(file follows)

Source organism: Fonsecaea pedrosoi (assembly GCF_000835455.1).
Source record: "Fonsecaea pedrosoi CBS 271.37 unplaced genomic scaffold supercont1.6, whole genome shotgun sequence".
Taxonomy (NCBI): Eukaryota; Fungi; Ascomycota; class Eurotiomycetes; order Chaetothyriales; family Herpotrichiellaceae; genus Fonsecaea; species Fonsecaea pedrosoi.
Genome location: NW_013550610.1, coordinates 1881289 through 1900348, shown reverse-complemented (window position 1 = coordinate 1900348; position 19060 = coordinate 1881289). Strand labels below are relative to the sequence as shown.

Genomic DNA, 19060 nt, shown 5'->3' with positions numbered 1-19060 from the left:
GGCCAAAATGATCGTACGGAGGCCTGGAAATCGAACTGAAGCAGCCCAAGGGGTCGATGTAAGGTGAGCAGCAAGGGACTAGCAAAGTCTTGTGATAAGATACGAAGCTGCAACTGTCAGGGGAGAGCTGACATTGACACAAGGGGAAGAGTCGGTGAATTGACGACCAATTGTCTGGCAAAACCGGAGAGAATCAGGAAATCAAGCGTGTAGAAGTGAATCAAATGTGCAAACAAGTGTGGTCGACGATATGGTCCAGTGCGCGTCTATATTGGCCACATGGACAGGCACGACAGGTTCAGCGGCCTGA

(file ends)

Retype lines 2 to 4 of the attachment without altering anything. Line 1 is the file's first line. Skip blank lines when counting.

Source record: "Fonsecaea pedrosoi CBS 271.37 unplaced genomic scaffold supercont1.6, whole genome shotgun sequence".
Taxonomy (NCBI): Eukaryota; Fungi; Ascomycota; class Eurotiomycetes; order Chaetothyriales; family Herpotrichiellaceae; genus Fonsecaea; species Fonsecaea pedrosoi.
Genome location: NW_013550610.1, coordinates 1881289 through 1900348, shown reverse-complemented (window position 1 = coordinate 1900348; position 19060 = coordinate 1881289). Strand labels below are relative to the sequence as shown.